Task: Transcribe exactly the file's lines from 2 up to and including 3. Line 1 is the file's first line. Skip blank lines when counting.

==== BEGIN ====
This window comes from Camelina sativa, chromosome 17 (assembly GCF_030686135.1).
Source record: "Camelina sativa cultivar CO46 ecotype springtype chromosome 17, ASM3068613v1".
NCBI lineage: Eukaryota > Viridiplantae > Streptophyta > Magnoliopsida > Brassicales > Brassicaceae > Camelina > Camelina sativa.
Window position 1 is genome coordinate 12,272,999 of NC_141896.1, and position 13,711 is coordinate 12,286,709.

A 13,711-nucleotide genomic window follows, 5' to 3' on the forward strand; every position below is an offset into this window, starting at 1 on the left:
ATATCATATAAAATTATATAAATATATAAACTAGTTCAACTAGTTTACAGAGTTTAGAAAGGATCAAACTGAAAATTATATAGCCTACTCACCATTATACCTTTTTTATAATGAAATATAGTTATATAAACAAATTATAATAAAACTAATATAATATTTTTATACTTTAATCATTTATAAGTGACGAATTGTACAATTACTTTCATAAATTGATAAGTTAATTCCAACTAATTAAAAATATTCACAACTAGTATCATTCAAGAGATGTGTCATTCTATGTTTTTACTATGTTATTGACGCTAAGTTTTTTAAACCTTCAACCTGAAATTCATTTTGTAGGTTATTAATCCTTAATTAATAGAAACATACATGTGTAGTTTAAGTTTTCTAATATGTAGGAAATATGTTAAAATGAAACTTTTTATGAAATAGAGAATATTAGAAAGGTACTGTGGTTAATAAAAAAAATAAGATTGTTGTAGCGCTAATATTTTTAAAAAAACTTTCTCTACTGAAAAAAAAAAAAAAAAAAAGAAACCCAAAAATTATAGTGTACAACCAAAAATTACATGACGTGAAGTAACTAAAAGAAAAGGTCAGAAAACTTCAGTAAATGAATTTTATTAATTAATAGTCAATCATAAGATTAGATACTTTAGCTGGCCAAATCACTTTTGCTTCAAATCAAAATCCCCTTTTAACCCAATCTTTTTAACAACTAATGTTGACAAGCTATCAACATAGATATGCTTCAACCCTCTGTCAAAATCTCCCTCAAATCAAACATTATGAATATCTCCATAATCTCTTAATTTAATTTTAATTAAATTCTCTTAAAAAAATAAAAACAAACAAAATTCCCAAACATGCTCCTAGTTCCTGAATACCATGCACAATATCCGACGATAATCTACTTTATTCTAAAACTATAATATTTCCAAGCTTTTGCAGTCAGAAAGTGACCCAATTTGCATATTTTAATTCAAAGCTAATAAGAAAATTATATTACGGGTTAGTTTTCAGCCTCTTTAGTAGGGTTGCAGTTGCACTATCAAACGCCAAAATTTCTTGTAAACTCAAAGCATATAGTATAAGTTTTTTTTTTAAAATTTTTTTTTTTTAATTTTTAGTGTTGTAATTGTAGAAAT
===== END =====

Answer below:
Source record: "Camelina sativa cultivar CO46 ecotype springtype chromosome 17, ASM3068613v1".
NCBI lineage: Eukaryota > Viridiplantae > Streptophyta > Magnoliopsida > Brassicales > Brassicaceae > Camelina > Camelina sativa.